- I gained an understanding of and new appreciation for the structure and artistry of the Pentateuch. I already knew that the first five books of the Bible were considered sort of a unit or collection, and I already knew that scholars generally consider them to have been written almost entirely by Moses (it's unlikely, for example, that Moses penned the sentence "So Moses the servant of the Lord died there in the land of Moab, according to the word of the Lord", but he probably wrote almost all of the rest of it!), but I never understood just how important the five books are to each other. Basically, they are the story of the birth of the nation of Israel; all five of them relate to that.
Genesis is like a prequel; it tells not only how humans got here in the first place, but why a "set apart" nation was required (rampant sin which kept messing everything up), how that nation got started (one guy, Abram/Abraham, who trusted God), and how they wound up in Egypt in slavery when God had promised them their own land (the story of Joseph).
Exodus is where the rubber meets the road; Moses is born in the initial chapters (I learned something quite interesting when reading this part!) and we see the new displaced nation of Israel, born in slavery (just like every member of the human race is born in slavery) freed from bondage to Egypt and released by God to travel to their own country. It's an epic story that has inspired people throughout history. It is also the book where Moses first finds out how to build the tent version of the Tabernacle, which later was built in a permanent form as the Jerusalem Temple.
Leviticus is where God first gives the new nation of Israel the bulk of its laws. The Ten Commandments have already been given for the first time in Exodus 20, but the bulk of the laws about sacrifices, feasts, and basic human conduct are given here. This makes for dry reading at times, but it is critical to the overall story.
Numbers starts out with a census right after Israel leaves Egypt, tells the story of how they did not make it into the Promised Land because they did not trust God, tells us about their wandering in the wilderness, and ends with another census, right before the second generation enters the Promised Land. A perfect demonstration of how distrusting what God says, what His Word says, can leave you spinning your wheels for a lifetime.
Deuteronomy is largely Moses' final address of Israel before he dies and they enter the Promised Land without him (I had some interesting thoughts about this part, too). Interestingly, a big hunk of what Moses told them was the same laws that were already detailed in Leviticus! Some of them have a slightly different nuance in this version, but it's a lot of the same stuff. Lesson learned: we need to hear God's Word over and over, and each generation needs to hear from God for themselves.
- I gained a much greater respect for the person Moses. I don't think I ever truly grasped how amazing a man he really was. How would you like to try to lead two million griping, complaining people around a desert for forty years? The guy must have been made of some good stuff! He has got to be one of the most influential figures in history; the laws he received from God and recorded, and his story, are known just about everywhere, because he somehow made the time, in the middle of leading all of those people, to write the whole thing down. Amazing!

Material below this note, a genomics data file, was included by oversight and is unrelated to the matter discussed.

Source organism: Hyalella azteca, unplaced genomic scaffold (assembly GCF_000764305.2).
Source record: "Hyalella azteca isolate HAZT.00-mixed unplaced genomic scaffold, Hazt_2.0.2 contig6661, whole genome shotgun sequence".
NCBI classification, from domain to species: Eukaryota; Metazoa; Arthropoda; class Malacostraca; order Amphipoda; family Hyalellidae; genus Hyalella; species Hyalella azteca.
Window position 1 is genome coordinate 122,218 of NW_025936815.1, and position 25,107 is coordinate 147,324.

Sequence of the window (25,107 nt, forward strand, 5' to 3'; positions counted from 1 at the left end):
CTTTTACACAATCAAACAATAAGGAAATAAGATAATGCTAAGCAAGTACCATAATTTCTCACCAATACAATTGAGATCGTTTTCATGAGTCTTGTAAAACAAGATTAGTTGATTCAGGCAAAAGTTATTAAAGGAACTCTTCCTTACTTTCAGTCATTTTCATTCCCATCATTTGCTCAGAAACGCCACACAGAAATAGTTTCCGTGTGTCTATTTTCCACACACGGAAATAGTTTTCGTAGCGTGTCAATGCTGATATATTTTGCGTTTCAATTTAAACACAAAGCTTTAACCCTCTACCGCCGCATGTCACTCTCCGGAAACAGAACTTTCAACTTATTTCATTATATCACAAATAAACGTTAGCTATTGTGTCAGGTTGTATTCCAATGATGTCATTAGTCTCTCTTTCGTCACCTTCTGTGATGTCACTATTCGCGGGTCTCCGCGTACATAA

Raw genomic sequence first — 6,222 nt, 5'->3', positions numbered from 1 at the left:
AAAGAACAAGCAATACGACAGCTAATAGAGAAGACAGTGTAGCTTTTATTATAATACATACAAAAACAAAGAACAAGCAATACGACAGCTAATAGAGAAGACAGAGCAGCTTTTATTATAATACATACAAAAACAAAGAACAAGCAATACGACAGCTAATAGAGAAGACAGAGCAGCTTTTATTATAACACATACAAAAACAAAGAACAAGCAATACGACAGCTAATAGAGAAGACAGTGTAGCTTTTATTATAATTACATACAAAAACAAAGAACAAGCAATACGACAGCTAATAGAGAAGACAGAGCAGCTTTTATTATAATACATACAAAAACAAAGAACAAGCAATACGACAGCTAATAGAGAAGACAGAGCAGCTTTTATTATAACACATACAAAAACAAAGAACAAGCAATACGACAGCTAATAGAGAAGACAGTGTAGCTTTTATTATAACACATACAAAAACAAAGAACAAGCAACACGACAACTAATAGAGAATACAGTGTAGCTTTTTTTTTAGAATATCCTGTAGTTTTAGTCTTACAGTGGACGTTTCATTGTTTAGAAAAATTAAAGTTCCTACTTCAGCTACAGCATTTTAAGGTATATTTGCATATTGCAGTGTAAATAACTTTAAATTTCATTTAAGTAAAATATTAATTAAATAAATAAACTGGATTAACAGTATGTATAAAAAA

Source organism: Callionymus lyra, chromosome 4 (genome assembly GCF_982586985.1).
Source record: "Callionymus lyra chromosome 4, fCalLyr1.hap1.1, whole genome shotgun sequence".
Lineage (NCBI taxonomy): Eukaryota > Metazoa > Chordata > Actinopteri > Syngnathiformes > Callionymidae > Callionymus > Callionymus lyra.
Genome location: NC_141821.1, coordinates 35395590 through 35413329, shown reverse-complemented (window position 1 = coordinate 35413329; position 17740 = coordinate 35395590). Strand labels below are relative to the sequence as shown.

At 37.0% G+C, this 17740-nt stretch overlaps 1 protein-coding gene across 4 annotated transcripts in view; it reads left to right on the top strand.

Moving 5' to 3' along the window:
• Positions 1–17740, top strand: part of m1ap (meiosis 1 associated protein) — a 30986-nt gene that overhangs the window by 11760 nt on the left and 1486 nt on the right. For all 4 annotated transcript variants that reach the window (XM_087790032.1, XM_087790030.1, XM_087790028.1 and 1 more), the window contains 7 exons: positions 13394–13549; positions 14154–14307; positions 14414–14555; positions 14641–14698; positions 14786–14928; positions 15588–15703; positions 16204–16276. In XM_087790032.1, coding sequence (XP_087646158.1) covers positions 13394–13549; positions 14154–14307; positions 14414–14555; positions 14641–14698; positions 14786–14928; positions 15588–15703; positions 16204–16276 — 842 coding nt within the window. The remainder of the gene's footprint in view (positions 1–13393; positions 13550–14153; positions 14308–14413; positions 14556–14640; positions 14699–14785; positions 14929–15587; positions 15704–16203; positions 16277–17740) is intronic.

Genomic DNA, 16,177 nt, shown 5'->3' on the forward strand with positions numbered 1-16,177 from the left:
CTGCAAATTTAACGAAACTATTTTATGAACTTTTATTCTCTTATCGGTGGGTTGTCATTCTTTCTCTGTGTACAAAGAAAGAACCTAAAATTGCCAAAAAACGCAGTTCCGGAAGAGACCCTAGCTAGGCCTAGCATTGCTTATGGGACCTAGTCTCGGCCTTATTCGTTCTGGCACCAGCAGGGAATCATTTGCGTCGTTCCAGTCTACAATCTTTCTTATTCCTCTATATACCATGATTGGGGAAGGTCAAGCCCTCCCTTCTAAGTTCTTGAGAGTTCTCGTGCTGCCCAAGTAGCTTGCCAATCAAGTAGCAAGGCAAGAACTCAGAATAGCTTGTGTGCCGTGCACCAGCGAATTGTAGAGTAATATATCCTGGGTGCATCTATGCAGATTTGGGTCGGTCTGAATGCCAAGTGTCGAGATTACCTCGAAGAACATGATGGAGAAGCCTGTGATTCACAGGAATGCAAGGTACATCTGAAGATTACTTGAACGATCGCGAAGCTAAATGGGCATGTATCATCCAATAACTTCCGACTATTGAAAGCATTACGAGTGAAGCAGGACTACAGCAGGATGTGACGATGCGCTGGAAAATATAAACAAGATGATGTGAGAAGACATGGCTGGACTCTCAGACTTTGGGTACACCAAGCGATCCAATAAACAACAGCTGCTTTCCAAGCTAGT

- I learned how important these five books are to Jewish culture. Almost everything they did and still do from a ceremonial standpoint comes from these books. The major festivals, the sacrifices, even the construction of the temple and their eventual geographical locations within the Promised Land all comes back to these books. Without them, the Old Testament doesn't even make sense. With them, sometimes you understand things in the Old Testament that didn't make sense before... an easy example would be that until you understand the Mosaic laws they were operating under, the situation between Ruth and Boaz in the book of Ruth doesn't make any sense. I ran across several moments like that during my read-through. For example, Gideon sending home men in his army who were afraid makes a lot more sense when you realize that God had codified this as standard practice in the book of Deuteronomy.
- I realized how important the Pentateuch is to the New Testament. If you know your New Testament well (or if you have a good commentary or study Bible) you will recognize many, many times where the Pentateuch is quoted in the New Testament. In particular I was struck with how many times Jesus quoted from Deuteronomy, but there are references to it all over the New Testament, and I'm not only talking about the obvious ones like the discussion about Abraham in Romans 4. These five books form the bedrock of the Jewish religion, and thus of Christianity as well.
I wouldn't trade this trip through the Bible for anything!